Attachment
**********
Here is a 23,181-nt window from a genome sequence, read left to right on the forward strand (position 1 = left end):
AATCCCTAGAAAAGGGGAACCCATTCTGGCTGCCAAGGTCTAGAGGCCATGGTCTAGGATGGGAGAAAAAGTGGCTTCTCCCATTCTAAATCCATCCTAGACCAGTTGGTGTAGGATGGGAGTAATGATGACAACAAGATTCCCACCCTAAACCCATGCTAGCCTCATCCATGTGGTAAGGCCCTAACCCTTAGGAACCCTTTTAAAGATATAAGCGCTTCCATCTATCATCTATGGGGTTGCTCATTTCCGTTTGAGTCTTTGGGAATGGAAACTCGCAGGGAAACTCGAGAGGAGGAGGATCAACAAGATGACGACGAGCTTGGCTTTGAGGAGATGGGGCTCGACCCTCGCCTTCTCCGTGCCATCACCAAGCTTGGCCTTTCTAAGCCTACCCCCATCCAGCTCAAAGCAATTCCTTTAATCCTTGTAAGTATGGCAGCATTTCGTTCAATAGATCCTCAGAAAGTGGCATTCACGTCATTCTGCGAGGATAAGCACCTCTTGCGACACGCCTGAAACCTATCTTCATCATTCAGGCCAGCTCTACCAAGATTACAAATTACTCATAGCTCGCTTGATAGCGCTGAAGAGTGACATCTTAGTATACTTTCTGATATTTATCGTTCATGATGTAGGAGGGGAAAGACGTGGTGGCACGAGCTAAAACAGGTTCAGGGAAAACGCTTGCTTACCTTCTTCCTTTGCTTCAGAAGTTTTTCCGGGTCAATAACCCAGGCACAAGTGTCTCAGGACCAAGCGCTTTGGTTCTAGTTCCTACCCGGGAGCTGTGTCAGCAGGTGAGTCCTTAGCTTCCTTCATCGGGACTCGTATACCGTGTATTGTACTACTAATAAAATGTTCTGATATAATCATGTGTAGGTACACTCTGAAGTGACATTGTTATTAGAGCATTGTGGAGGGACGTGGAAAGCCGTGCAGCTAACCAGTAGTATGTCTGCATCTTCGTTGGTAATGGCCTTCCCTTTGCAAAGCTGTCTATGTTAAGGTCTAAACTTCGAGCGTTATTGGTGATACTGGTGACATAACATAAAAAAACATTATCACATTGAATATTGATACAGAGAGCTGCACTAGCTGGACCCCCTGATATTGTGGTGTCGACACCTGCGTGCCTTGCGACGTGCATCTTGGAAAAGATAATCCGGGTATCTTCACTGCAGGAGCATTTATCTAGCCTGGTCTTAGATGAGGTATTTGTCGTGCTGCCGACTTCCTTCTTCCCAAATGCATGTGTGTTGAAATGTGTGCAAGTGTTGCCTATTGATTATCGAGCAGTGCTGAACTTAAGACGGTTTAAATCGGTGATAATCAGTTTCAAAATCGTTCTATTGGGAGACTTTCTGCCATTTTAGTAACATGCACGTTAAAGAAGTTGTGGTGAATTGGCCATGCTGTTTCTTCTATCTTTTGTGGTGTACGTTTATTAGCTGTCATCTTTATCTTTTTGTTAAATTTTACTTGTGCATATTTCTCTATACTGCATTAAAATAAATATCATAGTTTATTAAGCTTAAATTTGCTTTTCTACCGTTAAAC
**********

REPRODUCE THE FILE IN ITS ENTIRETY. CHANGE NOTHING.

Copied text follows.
Here is a 23,181-nt window from a genome sequence, read left to right on the forward strand (position 1 = left end):
AATCCCTAGAAAAGGGGAACCCATTCTGGCTGCCAAGGTCTAGAGGCCATGGTCTAGGATGGGAGAAAAAGTGGCTTCTCCCATTCTAAATCCATCCTAGACCAGTTGGTGTAGGATGGGAGTAATGATGACAACAAGATTCCCACCCTAAACCCATGCTAGCCTCATCCATGTGGTAAGGCCCTAACCCTTAGGAACCCTTTTAAAGATATAAGCGCTTCCATCTATCATCTATGGGGTTGCTCATTTCCGTTTGAGTCTTTGGGAATGGAAACTCGCAGGGAAACTCGAGAGGAGGAGGATCAACAAGATGACGACGAGCTTGGCTTTGAGGAGATGGGGCTCGACCCTCGCCTTCTCCGTGCCATCACCAAGCTTGGCCTTTCTAAGCCTACCCCCATCCAGCTCAAAGCAATTCCTTTAATCCTTGTAAGTATGGCAGCATTTCGTTCAATAGATCCTCAGAAAGTGGCATTCACGTCATTCTGCGAGGATAAGCACCTCTTGCGACACGCCTGAAACCTATCTTCATCATTCAGGCCAGCTCTACCAAGATTACAAATTACTCATAGCTCGCTTGATAGCGCTGAAGAGTGACATCTTAGTATACTTTCTGATATTTATCGTTCATGATGTAGGAGGGGAAAGACGTGGTGGCACGAGCTAAAACAGGTTCAGGGAAAACGCTTGCTTACCTTCTTCCTTTGCTTCAGAAGTTTTTCCGGGTCAATAACCCAGGCACAAGTGTCTCAGGACCAAGCGCTTTGGTTCTAGTTCCTACCCGGGAGCTGTGTCAGCAGGTGAGTCCTTAGCTTCCTTCATCGGGACTCGTATACCGTGTATTGTACTACTAATAAAATGTTCTGATATAATCATGTGTAGGTACACTCTGAAGTGACATTGTTATTAGAGCATTGTGGAGGGACGTGGAAAGCCGTGCAGCTAACCAGTAGTATGTCTGCATCTTCGTTGGTAATGGCCTTCCCTTTGCAAAGCTGTCTATGTTAAGGTCTAAACTTCGAGCGTTATTGGTGATACTGGTGACATAACATAAAAAAACATTATCACATTGAATATTGATACAGAGAGCTGCACTAGCTGGACCCCCTGATATTGTGGTGTCGACACCTGCGTGCCTTGCGACGTGCATCTTGGAAAAGATAATCCGGGTATCTTCACTGCAGGAGCATTTATCTAGCCTGGTCTTAGATGAGGTATTTGTCGTGCTGCCGACTTCCTTCTTCCCAAATGCATGTGTGTTGAAATGTGTGCAAGTGTTGCCTATTGATTATCGAGCAGTGCTGAACTTAAGACGGTTTAAATCGGTGATAATCAGTTTCAAAATCGTTCTATTGGGAGACTTTCTGCCATTTTAGTAACATGCACGTTAAAGAAGTTGTGGTGAATTGGCCATGCTGTTTCTTCTATCTTTTGTGGTGTACGTTTATTAGCTGTCATCTTTATCTTTTTGTTAAATTTTACTTGTGCATATTTCTCTATACTGCATTAAAATAAATATCATAGTTTATTAAGCTTAAATTTGCTTTTCTACCGTTAAAC